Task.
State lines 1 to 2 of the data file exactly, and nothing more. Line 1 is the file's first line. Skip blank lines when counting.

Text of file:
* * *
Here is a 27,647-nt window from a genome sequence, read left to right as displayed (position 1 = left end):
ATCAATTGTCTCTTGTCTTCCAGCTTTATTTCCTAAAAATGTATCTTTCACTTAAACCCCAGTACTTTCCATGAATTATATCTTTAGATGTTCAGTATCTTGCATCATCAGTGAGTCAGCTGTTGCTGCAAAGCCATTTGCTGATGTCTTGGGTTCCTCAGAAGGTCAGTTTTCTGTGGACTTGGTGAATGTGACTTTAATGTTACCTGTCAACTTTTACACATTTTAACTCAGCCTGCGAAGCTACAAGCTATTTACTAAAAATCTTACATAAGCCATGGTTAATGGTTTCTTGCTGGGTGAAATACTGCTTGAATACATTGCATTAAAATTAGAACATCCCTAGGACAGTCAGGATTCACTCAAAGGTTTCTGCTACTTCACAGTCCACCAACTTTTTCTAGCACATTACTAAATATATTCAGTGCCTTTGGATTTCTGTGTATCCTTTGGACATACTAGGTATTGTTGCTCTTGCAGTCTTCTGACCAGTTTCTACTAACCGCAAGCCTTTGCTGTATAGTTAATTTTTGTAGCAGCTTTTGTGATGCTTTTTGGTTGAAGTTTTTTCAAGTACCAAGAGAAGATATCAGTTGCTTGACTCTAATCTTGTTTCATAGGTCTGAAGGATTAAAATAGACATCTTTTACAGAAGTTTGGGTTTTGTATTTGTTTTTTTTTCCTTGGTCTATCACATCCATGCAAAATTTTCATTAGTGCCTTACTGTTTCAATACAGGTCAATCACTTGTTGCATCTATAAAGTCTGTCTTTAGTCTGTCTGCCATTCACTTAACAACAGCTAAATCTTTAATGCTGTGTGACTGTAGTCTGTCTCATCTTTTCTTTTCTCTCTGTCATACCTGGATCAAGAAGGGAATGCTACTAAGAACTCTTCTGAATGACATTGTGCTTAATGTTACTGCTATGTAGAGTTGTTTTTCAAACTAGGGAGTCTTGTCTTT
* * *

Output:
Here is a 27,647-nt window from a genome sequence, read left to right as displayed (position 1 = left end):
ATCAATTGTCTCTTGTCTTCCAGCTTTATTTCCTAAAAATGTATCTTTCACTTAAACCCCAGTACTTTCCATGAATTATATCTTTAGATGTTCAGTATCTTGCATCATCAGTGAGTCAGCTGTTGCTGCAAAGCCATTTGCTGATGTCTTGGGTTCCTCAGAAGGTCAGTTTTCTGTGGACTTGGTGAATGTGACTTTAATGTTACCTGTCAACTTTTACACATTTTAACTCAGCCTGCGAAGCTACAAGCTATTTACTAAAAATCTTACATAAGCCATGGTTAATGGTTTCTTGCTGGGTGAAATACTGCTTGAATACATTGCATTAAAATTAGAACATCCCTAGGACAGTCAGGATTCACTCAAAGGTTTCTGCTACTTCACAGTCCACCAACTTTTTCTAGCACATTACTAAATATATTCAGTGCCTTTGGATTTCTGTGTATCCTTTGGACATACTAGGTATTGTTGCTCTTGCAGTCTTCTGACCAGTTTCTACTAACCGCAAGCCTTTGCTGTATAGTTAATTTTTGTAGCAGCTTTTGTGATGCTTTTTGGTTGAAGTTTTTTCAAGTACCAAGAGAAGATATCAGTTGCTTGACTCTAATCTTGTTTCATAGGTCTGAAGGATTAAAATAGACATCTTTTACAGAAGTTTGGGTTTTGTATTTGTTTTTTTTTCCTTGGTCTATCACATCCATGCAAAATTTTCATTAGTGCCTTACTGTTTCAATACAGGTCAATCACTTGTTGCATCTATAAAGTCTGTCTTTAGTCTGTCTGCCATTCACTTAACAACAGCTAAATCTTTAATGCTGTGTGACTGTAGTCTGTCTCATCTTTTCTTTTCTCTCTGTCATACCTGGATCAAGAAGGGAATGCTACTAAGAACTCTTCTGAATGACATTGTGCTTAATGTTACTGCTATGTAGAGTTGTTTTTCAAACTAGGGAGTCTTGTCTTT